Perhaps the closeness and the functionality of their working relationship can be traced back to the fact that Harvey (who is now 40) has known him since she was an adolescent: "His band Automatic Dlamini used to come to play in Yeovil when I was a young lass. And they came from Bristol so that to me was like the Big Smoke. The Big City. I ended up hiring them to play at my 18th birthday party because they were my favourite, favourite band."
In fact, she was so taken with the group that she ended up joining them as a saxophonist and guitar player. And she puts a lot of her success down to her apprenticeship with the band, saying it prepared her for so much of what was to come: "I was aware of what goes along with playing to people. The travelling in backs of vans! Setting up equipment, taking down equipment, playing to audiences that aren't that interested. Or playing when there aren't that many people there. I was lucky in that I was prepared for that and I'd learnt a bit about standing on a stage and about delivering a song to people in a way that I wouldn't have done if I hadn't had that initial grounding in Dlamini. I was doing backing vocals and guitar playing initially and I was lucky to have that kind of introduction; I wasn't thrown straight into being the singer at the front of the band. I was able to observe and watch how John conducted himself as the singer and the frontman of a band and watch how people reacted to things."
She acknowledges the markedly different vocal styles she employs on the album and says they are a product of her instinct and are not really acting in any normal sense of the word. She is adamant about two things. The first is that even though her lyrics read like vignettes, epiphanies or scenes, she is not playing out roles. The second is that they aren't autobiographical. Rather, she plucks the scenarios from her subconscious and refuses to analyse what they mean, leaving it open to multiple interpretations by multiple listeners.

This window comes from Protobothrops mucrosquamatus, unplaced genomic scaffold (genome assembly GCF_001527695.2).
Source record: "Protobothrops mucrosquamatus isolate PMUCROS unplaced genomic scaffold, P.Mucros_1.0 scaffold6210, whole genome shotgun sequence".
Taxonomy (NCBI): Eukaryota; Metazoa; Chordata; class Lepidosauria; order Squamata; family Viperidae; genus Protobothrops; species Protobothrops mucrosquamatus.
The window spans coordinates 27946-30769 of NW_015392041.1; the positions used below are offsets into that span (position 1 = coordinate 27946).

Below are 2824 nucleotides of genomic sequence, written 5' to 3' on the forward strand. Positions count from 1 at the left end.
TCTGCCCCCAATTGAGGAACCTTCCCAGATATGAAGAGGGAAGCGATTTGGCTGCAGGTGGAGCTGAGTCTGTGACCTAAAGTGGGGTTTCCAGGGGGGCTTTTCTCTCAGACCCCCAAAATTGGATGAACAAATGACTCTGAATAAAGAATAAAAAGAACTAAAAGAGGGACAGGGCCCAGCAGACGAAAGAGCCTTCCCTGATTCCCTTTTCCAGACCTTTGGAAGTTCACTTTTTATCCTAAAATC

Perhaps a clue to her imagination lies outside of the window, out into the rolling countryside that surrounds Yeovil, in the "tiny, tiny village" where she grew up: "We didn't even have a shop. We had a pub and a post office which worked one day a week. Yeah, it was just farm land, we didn't have any neighbours. It was very, very quiet. The village I grew up in is largely unchanged and it's still the same families and community after generations and generations. They tend to stay living next door to each other and inherit their mother and father's house and marry the boy from up the road."
It's only on saying goodbye to Harvey that you realise just how down to earth she appears to be. It's almost as if her music acts as a siphon; as if these voices that inhabit her songs pour out of her, like a jet of water out of a tap, helping to get rid of various latent parts of her personality, leaving a relatively happy and well-adjusted Dorset girl to get on with her quiet life in the countryside.